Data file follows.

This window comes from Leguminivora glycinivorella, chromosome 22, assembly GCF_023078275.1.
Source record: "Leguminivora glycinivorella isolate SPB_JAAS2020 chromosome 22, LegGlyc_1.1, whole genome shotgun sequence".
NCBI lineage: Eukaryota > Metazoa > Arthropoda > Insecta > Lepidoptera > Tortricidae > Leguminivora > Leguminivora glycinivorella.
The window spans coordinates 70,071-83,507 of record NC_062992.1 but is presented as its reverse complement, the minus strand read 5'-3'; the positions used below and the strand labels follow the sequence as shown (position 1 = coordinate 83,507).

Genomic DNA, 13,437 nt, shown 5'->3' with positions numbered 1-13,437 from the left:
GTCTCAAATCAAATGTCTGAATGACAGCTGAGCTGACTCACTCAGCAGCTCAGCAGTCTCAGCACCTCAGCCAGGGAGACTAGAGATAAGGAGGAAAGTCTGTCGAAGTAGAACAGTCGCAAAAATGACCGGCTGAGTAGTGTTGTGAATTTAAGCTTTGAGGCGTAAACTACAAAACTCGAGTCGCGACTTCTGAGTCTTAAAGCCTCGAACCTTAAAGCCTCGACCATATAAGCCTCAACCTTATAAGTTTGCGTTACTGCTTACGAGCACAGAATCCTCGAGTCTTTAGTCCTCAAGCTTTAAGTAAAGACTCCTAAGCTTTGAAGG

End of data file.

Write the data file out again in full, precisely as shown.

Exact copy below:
This window comes from Leguminivora glycinivorella, chromosome 22, assembly GCF_023078275.1.
Source record: "Leguminivora glycinivorella isolate SPB_JAAS2020 chromosome 22, LegGlyc_1.1, whole genome shotgun sequence".
NCBI lineage: Eukaryota > Metazoa > Arthropoda > Insecta > Lepidoptera > Tortricidae > Leguminivora > Leguminivora glycinivorella.
The window spans coordinates 70,071-83,507 of record NC_062992.1 but is presented as its reverse complement, the minus strand read 5'-3'; the positions used below and the strand labels follow the sequence as shown (position 1 = coordinate 83,507).

Genomic DNA, 13,437 nt, shown 5'->3' with positions numbered 1-13,437 from the left:
GTCTCAAATCAAATGTCTGAATGACAGCTGAGCTGACTCACTCAGCAGCTCAGCAGTCTCAGCACCTCAGCCAGGGAGACTAGAGATAAGGAGGAAAGTCTGTCGAAGTAGAACAGTCGCAAAAATGACCGGCTGAGTAGTGTTGTGAATTTAAGCTTTGAGGCGTAAACTACAAAACTCGAGTCGCGACTTCTGAGTCTTAAAGCCTCGAACCTTAAAGCCTCGACCATATAAGCCTCAACCTTATAAGTTTGCGTTACTGCTTACGAGCACAGAATCCTCGAGTCTTTAGTCCTCAAGCTTTAAGTAAAGACTCCTAAGCTTTGAAGG